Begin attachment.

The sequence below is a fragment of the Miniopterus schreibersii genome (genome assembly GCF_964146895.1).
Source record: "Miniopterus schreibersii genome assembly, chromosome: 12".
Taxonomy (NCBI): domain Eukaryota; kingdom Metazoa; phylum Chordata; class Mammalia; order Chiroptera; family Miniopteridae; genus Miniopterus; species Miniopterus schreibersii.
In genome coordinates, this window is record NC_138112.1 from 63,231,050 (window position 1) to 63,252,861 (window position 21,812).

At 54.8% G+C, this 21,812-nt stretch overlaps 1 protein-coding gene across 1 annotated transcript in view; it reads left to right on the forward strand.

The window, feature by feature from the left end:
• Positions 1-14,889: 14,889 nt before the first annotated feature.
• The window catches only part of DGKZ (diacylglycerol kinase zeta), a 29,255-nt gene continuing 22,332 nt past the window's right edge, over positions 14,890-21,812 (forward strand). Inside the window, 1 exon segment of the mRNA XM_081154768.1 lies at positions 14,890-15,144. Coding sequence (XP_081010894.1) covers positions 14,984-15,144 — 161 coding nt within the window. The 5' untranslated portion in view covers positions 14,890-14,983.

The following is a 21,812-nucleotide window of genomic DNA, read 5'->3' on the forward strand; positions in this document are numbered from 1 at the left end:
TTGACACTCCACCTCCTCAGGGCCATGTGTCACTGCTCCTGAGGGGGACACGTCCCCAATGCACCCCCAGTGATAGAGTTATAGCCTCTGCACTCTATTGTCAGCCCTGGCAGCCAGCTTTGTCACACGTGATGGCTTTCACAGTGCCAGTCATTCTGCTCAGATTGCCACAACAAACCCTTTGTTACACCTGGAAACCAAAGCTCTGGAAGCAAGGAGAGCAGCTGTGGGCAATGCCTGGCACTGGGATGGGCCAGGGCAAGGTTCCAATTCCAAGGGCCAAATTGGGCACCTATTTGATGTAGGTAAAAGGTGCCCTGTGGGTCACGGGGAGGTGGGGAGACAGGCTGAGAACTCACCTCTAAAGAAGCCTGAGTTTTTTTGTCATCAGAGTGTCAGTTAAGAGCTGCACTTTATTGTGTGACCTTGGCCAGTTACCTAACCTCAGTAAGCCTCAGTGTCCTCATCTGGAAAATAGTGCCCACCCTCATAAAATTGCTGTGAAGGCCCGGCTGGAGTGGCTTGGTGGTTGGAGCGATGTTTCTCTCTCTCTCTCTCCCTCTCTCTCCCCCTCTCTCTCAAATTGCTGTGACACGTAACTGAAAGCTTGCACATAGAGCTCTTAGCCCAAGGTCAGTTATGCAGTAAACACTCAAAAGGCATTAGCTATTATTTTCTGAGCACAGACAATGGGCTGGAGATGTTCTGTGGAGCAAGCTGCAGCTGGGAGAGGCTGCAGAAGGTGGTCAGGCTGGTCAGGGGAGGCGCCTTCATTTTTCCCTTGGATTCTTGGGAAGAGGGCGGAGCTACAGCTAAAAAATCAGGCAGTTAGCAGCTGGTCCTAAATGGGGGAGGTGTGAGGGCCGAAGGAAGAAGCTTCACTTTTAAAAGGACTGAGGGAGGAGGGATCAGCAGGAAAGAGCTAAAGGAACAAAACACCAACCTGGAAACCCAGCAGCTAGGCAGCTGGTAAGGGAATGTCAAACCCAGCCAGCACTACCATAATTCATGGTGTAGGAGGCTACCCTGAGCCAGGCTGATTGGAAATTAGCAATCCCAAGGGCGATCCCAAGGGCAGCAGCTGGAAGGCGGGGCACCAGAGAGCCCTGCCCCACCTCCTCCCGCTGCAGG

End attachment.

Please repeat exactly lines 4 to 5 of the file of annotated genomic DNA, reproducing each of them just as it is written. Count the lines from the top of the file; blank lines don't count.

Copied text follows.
In genome coordinates, this window is record NC_138112.1 from 63,231,050 (window position 1) to 63,252,861 (window position 21,812).

At 54.8% G+C, this 21,812-nt stretch overlaps 1 protein-coding gene across 1 annotated transcript in view; it reads left to right on the forward strand.